In the heart of Manhattan, national chains including J.C. Penney, Kate Spade, Subway and Le Pain Quotidien have shuttered branches for good. Many other large brands, like Victoria’s Secret and the Gap, have kept their high-profile locations closed in Manhattan, while reopening in other states.

So, there’s something special about Manhattan… and that would be the political leadership.

The Times continues:

But New York today looks nothing like it did just a few months ago.

In Manhattan’s major retail corridors, from SoHo to Fifth Avenue to Madison Avenue, once packed sidewalks are now nearly empty. A fraction of the usual army of office workers goes into work every day, and many wealthy residents have left the city for second homes.

Many stores are still closed, some permanently, while those that are open have very little foot traffic.

For four months, the Victoria’s Secret flagship store at Herald Square in Manhattan has been closed and not paying its $937,000 monthly rent. “It will be years before retail has even a chance of returning to New York City in its pre-Covid form,” the retailer’s parent company recently told its landlord in a legal document.

Of course, we all like to be optimistic, but things are looking rather bleak in the Big Apple these days.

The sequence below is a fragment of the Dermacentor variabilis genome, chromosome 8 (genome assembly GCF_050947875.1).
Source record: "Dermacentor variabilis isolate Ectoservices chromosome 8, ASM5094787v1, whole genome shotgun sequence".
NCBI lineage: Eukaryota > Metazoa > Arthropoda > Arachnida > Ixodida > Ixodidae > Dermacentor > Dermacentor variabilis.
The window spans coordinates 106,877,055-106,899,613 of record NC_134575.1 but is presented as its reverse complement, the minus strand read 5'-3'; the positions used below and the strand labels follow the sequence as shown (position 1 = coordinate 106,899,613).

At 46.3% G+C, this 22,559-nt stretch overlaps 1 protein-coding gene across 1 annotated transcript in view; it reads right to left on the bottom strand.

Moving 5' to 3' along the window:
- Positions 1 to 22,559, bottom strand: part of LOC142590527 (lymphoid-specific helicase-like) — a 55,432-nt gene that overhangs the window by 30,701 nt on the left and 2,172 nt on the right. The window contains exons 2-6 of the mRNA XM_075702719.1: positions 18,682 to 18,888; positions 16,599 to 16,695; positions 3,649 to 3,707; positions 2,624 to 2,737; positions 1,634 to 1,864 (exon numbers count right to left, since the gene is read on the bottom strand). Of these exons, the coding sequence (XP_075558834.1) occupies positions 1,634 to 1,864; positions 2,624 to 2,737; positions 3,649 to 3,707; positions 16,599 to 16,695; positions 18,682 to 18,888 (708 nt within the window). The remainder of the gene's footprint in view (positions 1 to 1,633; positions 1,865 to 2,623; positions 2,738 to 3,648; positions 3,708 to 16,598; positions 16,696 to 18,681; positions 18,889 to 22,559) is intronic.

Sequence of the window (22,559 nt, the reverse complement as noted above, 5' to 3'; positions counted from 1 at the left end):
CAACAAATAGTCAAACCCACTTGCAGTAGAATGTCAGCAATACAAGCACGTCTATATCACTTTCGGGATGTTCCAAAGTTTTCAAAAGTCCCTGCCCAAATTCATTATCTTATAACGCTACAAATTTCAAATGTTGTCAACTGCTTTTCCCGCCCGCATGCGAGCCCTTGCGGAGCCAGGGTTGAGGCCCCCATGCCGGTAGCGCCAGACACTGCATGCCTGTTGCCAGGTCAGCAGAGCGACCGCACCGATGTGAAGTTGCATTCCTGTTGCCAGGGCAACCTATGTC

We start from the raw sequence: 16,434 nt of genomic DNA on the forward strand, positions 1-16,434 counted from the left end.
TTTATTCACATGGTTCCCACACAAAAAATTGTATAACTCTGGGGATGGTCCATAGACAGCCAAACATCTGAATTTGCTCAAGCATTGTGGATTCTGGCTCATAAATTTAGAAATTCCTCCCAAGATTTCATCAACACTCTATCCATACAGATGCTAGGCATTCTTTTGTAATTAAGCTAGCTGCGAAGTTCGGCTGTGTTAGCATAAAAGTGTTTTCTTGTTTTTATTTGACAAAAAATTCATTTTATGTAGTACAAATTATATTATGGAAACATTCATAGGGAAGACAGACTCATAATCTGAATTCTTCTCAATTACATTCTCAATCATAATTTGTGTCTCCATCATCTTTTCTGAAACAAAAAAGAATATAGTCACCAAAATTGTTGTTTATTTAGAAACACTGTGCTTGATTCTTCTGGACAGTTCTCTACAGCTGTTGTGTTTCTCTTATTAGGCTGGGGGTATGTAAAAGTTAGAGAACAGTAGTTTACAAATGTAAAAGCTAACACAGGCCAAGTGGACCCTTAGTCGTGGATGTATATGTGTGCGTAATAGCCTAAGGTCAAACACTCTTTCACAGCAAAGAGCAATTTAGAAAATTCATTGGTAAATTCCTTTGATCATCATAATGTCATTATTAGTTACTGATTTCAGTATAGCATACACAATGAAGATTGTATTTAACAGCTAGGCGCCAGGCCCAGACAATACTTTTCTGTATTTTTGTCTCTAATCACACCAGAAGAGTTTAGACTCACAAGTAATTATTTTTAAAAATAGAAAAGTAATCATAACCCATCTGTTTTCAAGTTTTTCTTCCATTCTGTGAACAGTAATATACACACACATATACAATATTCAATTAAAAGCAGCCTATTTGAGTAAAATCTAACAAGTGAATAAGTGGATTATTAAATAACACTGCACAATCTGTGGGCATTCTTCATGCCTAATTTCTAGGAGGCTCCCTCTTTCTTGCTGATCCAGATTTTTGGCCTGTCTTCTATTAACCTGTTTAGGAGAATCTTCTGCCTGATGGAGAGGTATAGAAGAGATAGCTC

Ignatius Acton Chesterton OCD said...

We have to flatten the curve!

Giordano Bruno said...

I do not think a human head can calculate all of the economic damage and dislocation going on both short and long term in places like NYC. Covid and subway do not complement one another. Covid combined with a filthy and dangerous subway is even worse. Now add in a complete meltdown of capable government and the full demoralization of the police force. Think about the consequences of disbanding the plainclothes police dept and the effective prosecution of violent criminal organizations working in NYC. I am 100% bearish on NYC.

I do know this: a restaurant cannot run for long with an 85% plunge in revenue. And the employees must be searching high and low for a plan B. And tourism? fuggedaboutit.

The only possible hope for NYC is a Biden presidency, a scenario where they receive billions of dollars in subsidies from the rest of the US. God forbid. But that still doesn't fix the problems.

If Trump wins, it's going to be a power struggle of benign neglect; Trump is going to let them suffer until they make the needed changes to rejoin civilization--beginning with the police. New Yorkers will have to vote themselves new leadership to get the carrot. And he'll base patronage on support. The age-old friends and enemies policy.

I wonder how the Trump hotels are doing in this turmoil?

urbane legend said...

For four months, the Victoria’s Secret flagship store at Herald Square in Manhattan has been closed and not paying its $937,000 monthly rent.

Wow! That many people in Manhattan/NYC are willing to pay really high prices for really small pieces of flowery underwear? I don't have enough imagination. But I didn't realize 1.6 million people live there in 22 square miles.

NYC, maybe you don't elect people like Cuomo and DeBlasio next time? Maybe you give someone with a different vision, like, maybe a Donald Trump, a chance?

Sam L. said...

Blogger Ignatius Acton Chesterton OCD said...

We have to flatten the curve!

And pound it FLAT, roll over it with bulldozers, and put up a sign saying "The STUPID was STRONG in these ones. The did it to themselves."